Monday, February 13, 2012

Employers Need L-1 Visa Flexibility

Employers that hire foreign nationals should be aware of a little publicized fact – the  U.S. Citizenship & Immigration Service (USCIS) is coming down hard on L and H1-B visa applications.  See a post at Greg Siskind on Immigration Law and Policy for more information.  The report Siskind references, “Data Reveal High Denial Rates for L-1 and H-1 Petitions at USCIS,” can be found on the National Foundation for American Policy website.

USCIS is issuing many more time-consuming Requests for Evidence to obtain additional information from visa applicants.  Ultimately, USCIS denies many of these applications.  Nothing has changed in the regulations, but USCIS is interpreting the regulations more stringently.

This, while the same Service ignores foreign nationals here illegally with children born in the U.S. 

I am not advocating the splitting up of families – clearly, we need comprehensive immigration reform in this nation that addresses many aspects of our immigration system.  But immigration reform should recognize the legitimate needs of businesses for foreign workers – particularly employees of their foreign affiliates. 

Much has been written about the need for more H1-B visas to bring in foreign workers with specialized knowledge.  L visas cover inter-company transfers – workers of foreign affiliates of U.S. companies.  L visas should be even easier to obtain than H1-B visas.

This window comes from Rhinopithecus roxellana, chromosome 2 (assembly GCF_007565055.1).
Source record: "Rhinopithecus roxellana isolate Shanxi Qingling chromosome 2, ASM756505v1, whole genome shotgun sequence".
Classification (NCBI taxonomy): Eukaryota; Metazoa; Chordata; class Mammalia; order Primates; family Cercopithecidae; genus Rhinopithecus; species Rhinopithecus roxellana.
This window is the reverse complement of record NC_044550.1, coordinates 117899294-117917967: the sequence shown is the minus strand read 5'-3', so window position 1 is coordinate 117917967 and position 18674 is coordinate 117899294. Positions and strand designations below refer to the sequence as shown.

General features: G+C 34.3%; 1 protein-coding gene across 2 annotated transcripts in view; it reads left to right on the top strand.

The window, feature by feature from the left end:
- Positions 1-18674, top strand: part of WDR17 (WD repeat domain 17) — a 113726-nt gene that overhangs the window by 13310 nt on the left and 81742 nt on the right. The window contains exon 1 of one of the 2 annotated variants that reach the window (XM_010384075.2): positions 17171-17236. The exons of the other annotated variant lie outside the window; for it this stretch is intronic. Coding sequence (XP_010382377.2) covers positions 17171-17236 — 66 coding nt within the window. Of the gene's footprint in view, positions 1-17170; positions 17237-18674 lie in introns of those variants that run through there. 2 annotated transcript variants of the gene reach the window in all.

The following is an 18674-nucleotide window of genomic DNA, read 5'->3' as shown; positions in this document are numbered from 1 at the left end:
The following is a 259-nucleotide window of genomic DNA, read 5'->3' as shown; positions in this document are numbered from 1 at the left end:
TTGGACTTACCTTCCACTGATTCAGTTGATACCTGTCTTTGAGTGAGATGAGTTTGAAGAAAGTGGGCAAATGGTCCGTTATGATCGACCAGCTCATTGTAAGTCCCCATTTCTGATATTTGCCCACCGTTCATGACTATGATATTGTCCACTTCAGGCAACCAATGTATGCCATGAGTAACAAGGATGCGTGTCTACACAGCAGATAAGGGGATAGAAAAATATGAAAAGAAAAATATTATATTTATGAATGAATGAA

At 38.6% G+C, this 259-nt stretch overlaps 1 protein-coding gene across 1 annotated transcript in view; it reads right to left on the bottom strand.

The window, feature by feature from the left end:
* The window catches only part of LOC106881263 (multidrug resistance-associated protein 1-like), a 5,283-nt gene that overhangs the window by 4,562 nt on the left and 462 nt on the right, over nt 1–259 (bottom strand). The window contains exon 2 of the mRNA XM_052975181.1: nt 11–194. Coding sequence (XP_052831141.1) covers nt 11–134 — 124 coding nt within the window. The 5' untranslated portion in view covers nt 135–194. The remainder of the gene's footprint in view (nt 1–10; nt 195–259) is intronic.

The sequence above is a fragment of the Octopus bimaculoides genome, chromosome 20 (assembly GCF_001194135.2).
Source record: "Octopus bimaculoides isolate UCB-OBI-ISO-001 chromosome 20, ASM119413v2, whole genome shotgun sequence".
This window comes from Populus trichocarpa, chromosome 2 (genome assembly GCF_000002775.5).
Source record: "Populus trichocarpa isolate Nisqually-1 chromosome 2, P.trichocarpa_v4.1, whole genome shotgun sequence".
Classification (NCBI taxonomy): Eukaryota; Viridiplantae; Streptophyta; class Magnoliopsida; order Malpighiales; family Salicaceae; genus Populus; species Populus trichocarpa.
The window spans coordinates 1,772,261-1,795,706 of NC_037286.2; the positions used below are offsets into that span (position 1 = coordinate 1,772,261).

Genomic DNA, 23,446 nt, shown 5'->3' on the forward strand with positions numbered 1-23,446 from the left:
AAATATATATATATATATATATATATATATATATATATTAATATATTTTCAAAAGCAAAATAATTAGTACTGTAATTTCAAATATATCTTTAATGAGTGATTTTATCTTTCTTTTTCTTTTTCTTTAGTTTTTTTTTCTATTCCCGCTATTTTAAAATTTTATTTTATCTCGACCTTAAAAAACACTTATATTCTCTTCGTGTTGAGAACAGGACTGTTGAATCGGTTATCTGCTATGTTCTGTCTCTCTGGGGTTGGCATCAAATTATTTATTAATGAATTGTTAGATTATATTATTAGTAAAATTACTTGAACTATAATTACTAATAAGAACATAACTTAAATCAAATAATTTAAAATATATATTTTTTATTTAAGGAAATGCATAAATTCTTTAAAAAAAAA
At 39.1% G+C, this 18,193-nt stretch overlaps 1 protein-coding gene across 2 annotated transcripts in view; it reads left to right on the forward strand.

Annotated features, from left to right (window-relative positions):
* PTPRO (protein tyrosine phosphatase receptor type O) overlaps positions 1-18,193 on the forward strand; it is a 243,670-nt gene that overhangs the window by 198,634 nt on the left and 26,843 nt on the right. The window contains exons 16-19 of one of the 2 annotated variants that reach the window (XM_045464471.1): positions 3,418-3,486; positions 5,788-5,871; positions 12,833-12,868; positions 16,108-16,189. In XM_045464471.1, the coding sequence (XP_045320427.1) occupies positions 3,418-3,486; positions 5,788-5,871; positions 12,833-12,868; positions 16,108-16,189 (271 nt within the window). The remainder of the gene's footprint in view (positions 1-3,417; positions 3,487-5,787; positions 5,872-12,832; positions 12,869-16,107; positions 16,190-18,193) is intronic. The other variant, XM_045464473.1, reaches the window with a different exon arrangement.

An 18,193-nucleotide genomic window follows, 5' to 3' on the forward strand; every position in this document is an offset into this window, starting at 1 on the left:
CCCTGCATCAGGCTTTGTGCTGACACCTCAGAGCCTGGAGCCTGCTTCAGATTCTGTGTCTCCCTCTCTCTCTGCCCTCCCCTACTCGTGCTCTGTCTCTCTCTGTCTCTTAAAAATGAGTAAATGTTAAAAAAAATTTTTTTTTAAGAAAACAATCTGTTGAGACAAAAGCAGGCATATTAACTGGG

Businesses should have substantial leeway to bring in foreign employees with knowledge of their business.  Employers know better than USCIS which of their foreign employees are needed here in the U.S.  They should have the flexibility to move workers between their affiliates.

We ought not penalize employers that are spending the time and money to bring their workers here legally, while ignoring other aspects of current immigration law.

1 comment:

  1. Ah, the global economy. Outsourcing goods and services serve the American consumer well, and the lost labor is a cost only in the long run.

    Your article describes the in-sourcing of labor which deprives Americans of jobs, and lowers wages, but may well be best for our economy in the long run.

    I am so confused.